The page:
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Around the time she was graduating from the Maryland Institute College of Art, she came across the Great Chesapeake Bay Swim, a 4.4-mile course across the bay. When Pumphrey reached the shore, she told her mother that was the hardest thing she had ever done.

She was coaching adults then and had gone to some masters meets, and it was fun. But this, she said, this felt like a whole new world.

“I want to do it again,” she said.

That same year, 2010, the Waterfront Partnership announced its own goal to make the harbor swimmable by the end of the decade. The plan, unveiled by nonprofit organizations, community leaders and city agencies, called for officials to invest in the failing sewage infrastructure that poured waste and trash into the waters.

Factories improperly discharged waste, including contaminants from pesticide, coal and fuel, into the waters for centuries. It changed the chemistry of the water and its wildlife for decades. Although the harbor improved when federal and state officials sued plants or when industries closed, real change wouldn’t come until years later.

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Her swimmer friends talked about the harbor once in a while, the dream that some had to make it swimmable. It became a topic of conversation: If officials said tomorrow that you could venture out in the Patapsco River, would you?

In the meantime, Pumphrey trained to swim in the Potomac. She chatted about it with the other coaches of the kids team at the Merritt Clubs in Canton. She told one of her best friends, Joe Mahach — who said the longest he could ever do was about a mile — she was planning a 15-mile swim in May 2014, the same month Mr. Trash Wheel was launched.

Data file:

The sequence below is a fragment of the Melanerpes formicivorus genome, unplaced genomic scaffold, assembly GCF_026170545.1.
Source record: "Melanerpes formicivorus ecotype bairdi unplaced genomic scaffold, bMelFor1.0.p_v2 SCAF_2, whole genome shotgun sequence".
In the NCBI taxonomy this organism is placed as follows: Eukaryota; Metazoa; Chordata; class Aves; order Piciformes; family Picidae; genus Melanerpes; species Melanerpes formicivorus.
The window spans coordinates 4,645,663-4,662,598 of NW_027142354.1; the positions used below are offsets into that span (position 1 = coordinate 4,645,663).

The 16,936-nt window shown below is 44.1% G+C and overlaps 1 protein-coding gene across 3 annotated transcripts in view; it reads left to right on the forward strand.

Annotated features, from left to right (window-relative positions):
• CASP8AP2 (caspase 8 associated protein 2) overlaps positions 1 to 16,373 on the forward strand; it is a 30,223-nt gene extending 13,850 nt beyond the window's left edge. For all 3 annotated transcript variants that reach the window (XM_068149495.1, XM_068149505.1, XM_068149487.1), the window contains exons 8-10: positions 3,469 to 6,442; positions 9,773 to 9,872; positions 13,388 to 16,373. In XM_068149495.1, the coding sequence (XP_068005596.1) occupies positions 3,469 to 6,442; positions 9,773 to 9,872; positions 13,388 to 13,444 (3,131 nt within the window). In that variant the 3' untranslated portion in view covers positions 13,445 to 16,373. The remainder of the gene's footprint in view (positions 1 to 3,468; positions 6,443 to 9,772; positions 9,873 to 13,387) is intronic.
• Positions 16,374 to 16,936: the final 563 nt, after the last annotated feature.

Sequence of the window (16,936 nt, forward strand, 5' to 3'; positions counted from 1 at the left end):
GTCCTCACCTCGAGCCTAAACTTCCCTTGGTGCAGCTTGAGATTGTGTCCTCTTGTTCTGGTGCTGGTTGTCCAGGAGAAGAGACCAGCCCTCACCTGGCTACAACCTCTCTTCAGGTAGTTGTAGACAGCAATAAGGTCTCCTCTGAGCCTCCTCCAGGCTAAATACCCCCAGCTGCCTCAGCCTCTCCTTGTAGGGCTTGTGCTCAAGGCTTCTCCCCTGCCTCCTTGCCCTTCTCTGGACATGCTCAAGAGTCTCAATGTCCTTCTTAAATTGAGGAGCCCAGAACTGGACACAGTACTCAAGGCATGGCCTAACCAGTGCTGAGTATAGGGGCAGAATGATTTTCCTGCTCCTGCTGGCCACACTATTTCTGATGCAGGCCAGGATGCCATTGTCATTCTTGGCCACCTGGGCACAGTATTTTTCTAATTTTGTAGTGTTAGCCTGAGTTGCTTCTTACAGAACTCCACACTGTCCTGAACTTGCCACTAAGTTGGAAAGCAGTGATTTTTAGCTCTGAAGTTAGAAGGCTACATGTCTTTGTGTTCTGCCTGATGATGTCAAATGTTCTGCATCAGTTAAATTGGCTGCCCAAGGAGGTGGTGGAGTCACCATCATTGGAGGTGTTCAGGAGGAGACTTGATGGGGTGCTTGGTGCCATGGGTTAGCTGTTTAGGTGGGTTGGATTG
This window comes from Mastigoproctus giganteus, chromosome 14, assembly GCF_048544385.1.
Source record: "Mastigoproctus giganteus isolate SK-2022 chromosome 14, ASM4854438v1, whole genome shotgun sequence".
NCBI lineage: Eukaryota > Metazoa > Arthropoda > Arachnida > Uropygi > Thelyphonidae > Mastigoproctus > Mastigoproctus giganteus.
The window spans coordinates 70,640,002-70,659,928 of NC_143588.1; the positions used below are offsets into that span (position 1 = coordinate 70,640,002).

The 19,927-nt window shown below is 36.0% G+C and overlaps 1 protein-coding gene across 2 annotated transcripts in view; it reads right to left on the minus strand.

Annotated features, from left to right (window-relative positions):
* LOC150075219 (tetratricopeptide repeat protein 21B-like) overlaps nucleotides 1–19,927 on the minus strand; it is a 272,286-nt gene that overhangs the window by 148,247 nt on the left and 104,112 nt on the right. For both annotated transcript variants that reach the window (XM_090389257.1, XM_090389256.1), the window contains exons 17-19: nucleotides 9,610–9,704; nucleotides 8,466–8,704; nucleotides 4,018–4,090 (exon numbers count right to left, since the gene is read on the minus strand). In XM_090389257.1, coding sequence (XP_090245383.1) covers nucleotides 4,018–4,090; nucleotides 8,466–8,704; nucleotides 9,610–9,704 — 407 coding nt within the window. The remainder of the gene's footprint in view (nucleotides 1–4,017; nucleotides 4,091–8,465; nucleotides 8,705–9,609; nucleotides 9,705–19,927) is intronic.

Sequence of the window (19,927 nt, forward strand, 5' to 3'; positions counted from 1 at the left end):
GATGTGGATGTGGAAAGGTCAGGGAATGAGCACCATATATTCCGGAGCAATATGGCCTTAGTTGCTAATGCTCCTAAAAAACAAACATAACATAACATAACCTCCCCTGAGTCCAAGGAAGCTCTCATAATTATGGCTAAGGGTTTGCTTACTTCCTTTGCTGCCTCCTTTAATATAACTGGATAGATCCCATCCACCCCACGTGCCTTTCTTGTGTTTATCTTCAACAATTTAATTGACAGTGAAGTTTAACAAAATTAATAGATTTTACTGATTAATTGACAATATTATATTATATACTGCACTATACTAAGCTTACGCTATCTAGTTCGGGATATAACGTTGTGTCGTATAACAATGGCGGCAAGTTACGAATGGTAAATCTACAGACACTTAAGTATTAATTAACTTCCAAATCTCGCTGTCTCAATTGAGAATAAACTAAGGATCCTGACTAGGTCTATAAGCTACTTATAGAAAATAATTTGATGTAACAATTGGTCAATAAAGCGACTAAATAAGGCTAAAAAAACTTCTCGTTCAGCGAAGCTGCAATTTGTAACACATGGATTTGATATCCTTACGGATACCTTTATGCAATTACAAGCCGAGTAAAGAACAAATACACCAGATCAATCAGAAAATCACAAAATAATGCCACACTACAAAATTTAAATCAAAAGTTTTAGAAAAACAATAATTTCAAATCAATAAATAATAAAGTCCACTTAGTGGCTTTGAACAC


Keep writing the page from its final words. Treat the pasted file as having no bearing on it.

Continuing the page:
He supported her and, then around that time, they realized they were in love. He helped her plan the course, where she wanted to double the Potomac River swim by swimming back to Maryland. By the time she began training for the English Channel, they were engaged.

Katie Pumphrey swam the English Channel in 2015. Her husband Joe was a support swimmer during that marathon swim.  (Courtesy of Katie Pumphrey)
Pumphrey swam the English Channel in 2015. Her husband, Joe, was a support swimmer during that marathon swim. (Courtesy Photo / Katie Pumphrey)

Jumping into the Atlantic Ocean was daunting. The course was only five miles longer than other swims, but the water was colder. The light from the boat, meant to guide her in the darkness, was disorienting at times and made her seasick. Her husband, then her support swimmer, watched her in agony for two hours until he was able to get in the water under the rules for the swim.

He swam along her side for about half an hour.

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“You’re gonna get through it,” he told her.